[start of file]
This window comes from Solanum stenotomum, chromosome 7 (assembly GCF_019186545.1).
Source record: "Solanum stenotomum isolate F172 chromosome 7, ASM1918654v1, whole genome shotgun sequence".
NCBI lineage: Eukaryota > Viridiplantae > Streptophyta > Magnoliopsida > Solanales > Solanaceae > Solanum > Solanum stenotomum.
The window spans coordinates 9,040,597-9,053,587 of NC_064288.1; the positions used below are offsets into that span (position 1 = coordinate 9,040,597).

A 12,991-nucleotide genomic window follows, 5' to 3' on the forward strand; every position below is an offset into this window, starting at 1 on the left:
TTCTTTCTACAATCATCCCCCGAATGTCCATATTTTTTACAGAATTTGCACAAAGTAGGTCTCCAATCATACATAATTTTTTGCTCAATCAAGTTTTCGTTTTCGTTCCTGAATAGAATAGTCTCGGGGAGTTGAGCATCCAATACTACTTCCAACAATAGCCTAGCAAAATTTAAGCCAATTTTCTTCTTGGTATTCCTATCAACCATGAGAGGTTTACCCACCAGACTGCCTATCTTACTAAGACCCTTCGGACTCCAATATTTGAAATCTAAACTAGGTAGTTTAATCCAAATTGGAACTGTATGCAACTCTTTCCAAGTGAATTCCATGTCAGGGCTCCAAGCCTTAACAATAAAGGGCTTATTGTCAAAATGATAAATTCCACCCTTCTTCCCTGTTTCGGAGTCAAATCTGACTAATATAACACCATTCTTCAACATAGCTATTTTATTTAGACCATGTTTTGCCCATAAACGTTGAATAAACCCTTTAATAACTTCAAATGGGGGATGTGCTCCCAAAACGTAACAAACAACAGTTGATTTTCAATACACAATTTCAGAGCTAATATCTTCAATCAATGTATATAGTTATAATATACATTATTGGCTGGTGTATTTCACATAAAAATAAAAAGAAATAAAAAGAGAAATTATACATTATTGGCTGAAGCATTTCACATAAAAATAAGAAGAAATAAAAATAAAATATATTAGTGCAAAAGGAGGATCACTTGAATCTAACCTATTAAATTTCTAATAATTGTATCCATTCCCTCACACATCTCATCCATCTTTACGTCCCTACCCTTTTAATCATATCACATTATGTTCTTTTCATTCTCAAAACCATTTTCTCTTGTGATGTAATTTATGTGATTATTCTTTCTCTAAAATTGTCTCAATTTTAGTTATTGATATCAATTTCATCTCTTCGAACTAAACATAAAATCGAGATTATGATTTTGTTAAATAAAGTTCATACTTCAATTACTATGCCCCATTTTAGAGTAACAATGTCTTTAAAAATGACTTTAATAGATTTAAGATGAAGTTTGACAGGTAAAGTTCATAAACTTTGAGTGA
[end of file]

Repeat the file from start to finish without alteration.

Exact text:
This window comes from Solanum stenotomum, chromosome 7 (assembly GCF_019186545.1).
Source record: "Solanum stenotomum isolate F172 chromosome 7, ASM1918654v1, whole genome shotgun sequence".
NCBI lineage: Eukaryota > Viridiplantae > Streptophyta > Magnoliopsida > Solanales > Solanaceae > Solanum > Solanum stenotomum.
The window spans coordinates 9,040,597-9,053,587 of NC_064288.1; the positions used below are offsets into that span (position 1 = coordinate 9,040,597).

A 12,991-nucleotide genomic window follows, 5' to 3' on the forward strand; every position below is an offset into this window, starting at 1 on the left:
TTCTTTCTACAATCATCCCCCGAATGTCCATATTTTTTACAGAATTTGCACAAAGTAGGTCTCCAATCATACATAATTTTTTGCTCAATCAAGTTTTCGTTTTCGTTCCTGAATAGAATAGTCTCGGGGAGTTGAGCATCCAATACTACTTCCAACAATAGCCTAGCAAAATTTAAGCCAATTTTCTTCTTGGTATTCCTATCAACCATGAGAGGTTTACCCACCAGACTGCCTATCTTACTAAGACCCTTCGGACTCCAATATTTGAAATCTAAACTAGGTAGTTTAATCCAAATTGGAACTGTATGCAACTCTTTCCAAGTGAATTCCATGTCAGGGCTCCAAGCCTTAACAATAAAGGGCTTATTGTCAAAATGATAAATTCCACCCTTCTTCCCTGTTTCGGAGTCAAATCTGACTAATATAACACCATTCTTCAACATAGCTATTTTATTTAGACCATGTTTTGCCCATAAACGTTGAATAAACCCTTTAATAACTTCAAATGGGGGATGTGCTCCCAAAACGTAACAAACAACAGTTGATTTTCAATACACAATTTCAGAGCTAATATCTTCAATCAATGTATATAGTTATAATATACATTATTGGCTGGTGTATTTCACATAAAAATAAAAAGAAATAAAAAGAGAAATTATACATTATTGGCTGAAGCATTTCACATAAAAATAAGAAGAAATAAAAATAAAATATATTAGTGCAAAAGGAGGATCACTTGAATCTAACCTATTAAATTTCTAATAATTGTATCCATTCCCTCACACATCTCATCCATCTTTACGTCCCTACCCTTTTAATCATATCACATTATGTTCTTTTCATTCTCAAAACCATTTTCTCTTGTGATGTAATTTATGTGATTATTCTTTCTCTAAAATTGTCTCAATTTTAGTTATTGATATCAATTTCATCTCTTCGAACTAAACATAAAATCGAGATTATGATTTTGTTAAATAAAGTTCATACTTCAATTACTATGCCCCATTTTAGAGTAACAATGTCTTTAAAAATGACTTTAATAGATTTAAGATGAAGTTTGACAGGTAAAGTTCATAAACTTTGAGTGA